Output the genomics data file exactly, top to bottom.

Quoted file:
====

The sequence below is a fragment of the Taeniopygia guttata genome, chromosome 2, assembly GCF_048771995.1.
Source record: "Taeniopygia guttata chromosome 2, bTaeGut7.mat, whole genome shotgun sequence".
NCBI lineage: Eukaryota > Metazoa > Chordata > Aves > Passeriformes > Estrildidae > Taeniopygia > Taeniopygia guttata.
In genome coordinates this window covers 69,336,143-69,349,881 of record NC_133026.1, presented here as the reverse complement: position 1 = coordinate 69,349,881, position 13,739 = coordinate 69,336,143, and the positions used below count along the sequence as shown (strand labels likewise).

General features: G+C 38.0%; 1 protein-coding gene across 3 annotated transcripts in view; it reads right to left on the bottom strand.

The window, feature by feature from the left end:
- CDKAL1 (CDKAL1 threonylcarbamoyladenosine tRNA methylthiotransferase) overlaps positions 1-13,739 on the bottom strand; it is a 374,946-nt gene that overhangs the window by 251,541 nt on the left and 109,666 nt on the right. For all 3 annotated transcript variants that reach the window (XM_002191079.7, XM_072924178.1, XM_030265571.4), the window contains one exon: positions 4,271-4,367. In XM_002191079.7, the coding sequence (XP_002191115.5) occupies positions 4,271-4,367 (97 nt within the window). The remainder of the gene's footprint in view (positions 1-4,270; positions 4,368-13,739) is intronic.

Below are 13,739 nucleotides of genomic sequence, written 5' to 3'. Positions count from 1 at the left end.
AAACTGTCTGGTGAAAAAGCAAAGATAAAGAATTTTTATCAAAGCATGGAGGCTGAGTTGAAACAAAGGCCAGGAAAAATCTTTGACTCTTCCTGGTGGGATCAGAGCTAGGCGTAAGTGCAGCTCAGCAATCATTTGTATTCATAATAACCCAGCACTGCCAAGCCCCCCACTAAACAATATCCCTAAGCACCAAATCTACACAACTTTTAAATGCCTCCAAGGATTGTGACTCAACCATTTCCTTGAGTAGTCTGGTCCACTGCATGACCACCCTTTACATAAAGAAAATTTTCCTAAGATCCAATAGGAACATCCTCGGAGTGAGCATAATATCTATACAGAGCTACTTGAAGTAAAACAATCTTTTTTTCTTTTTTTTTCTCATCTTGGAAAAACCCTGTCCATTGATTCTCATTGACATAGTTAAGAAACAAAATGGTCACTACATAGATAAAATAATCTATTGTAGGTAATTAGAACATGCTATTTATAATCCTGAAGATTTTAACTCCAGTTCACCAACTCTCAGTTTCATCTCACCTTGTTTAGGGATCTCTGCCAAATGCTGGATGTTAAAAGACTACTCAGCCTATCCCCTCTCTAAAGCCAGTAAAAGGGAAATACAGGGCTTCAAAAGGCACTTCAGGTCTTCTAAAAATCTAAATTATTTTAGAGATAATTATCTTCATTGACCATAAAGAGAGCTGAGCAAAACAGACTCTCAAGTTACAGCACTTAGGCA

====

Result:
The sequence below is a fragment of the Taeniopygia guttata genome, chromosome 2, assembly GCF_048771995.1.
Source record: "Taeniopygia guttata chromosome 2, bTaeGut7.mat, whole genome shotgun sequence".
NCBI lineage: Eukaryota > Metazoa > Chordata > Aves > Passeriformes > Estrildidae > Taeniopygia > Taeniopygia guttata.
In genome coordinates this window covers 69,336,143-69,349,881 of record NC_133026.1, presented here as the reverse complement: position 1 = coordinate 69,349,881, position 13,739 = coordinate 69,336,143, and the positions used below count along the sequence as shown (strand labels likewise).

General features: G+C 38.0%; 1 protein-coding gene across 3 annotated transcripts in view; it reads right to left on the bottom strand.

The window, feature by feature from the left end:
- CDKAL1 (CDKAL1 threonylcarbamoyladenosine tRNA methylthiotransferase) overlaps positions 1-13,739 on the bottom strand; it is a 374,946-nt gene that overhangs the window by 251,541 nt on the left and 109,666 nt on the right. For all 3 annotated transcript variants that reach the window (XM_002191079.7, XM_072924178.1, XM_030265571.4), the window contains one exon: positions 4,271-4,367. In XM_002191079.7, the coding sequence (XP_002191115.5) occupies positions 4,271-4,367 (97 nt within the window). The remainder of the gene's footprint in view (positions 1-4,270; positions 4,368-13,739) is intronic.

Below are 13,739 nucleotides of genomic sequence, written 5' to 3'. Positions count from 1 at the left end.
AAACTGTCTGGTGAAAAAGCAAAGATAAAGAATTTTTATCAAAGCATGGAGGCTGAGTTGAAACAAAGGCCAGGAAAAATCTTTGACTCTTCCTGGTGGGATCAGAGCTAGGCGTAAGTGCAGCTCAGCAATCATTTGTATTCATAATAACCCAGCACTGCCAAGCCCCCCACTAAACAATATCCCTAAGCACCAAATCTACACAACTTTTAAATGCCTCCAAGGATTGTGACTCAACCATTTCCTTGAGTAGTCTGGTCCACTGCATGACCACCCTTTACATAAAGAAAATTTTCCTAAGATCCAATAGGAACATCCTCGGAGTGAGCATAATATCTATACAGAGCTACTTGAAGTAAAACAATCTTTTTTTCTTTTTTTTTCTCATCTTGGAAAAACCCTGTCCATTGATTCTCATTGACATAGTTAAGAAACAAAATGGTCACTACATAGATAAAATAATCTATTGTAGGTAATTAGAACATGCTATTTATAATCCTGAAGATTTTAACTCCAGTTCACCAACTCTCAGTTTCATCTCACCTTGTTTAGGGATCTCTGCCAAATGCTGGATGTTAAAAGACTACTCAGCCTATCCCCTCTCTAAAGCCAGTAAAAGGGAAATACAGGGCTTCAAAAGGCACTTCAGGTCTTCTAAAAATCTAAATTATTTTAGAGATAATTATCTTCATTGACCATAAAGAGAGCTGAGCAAAACAGACTCTCAAGTTACAGCACTTAGGCA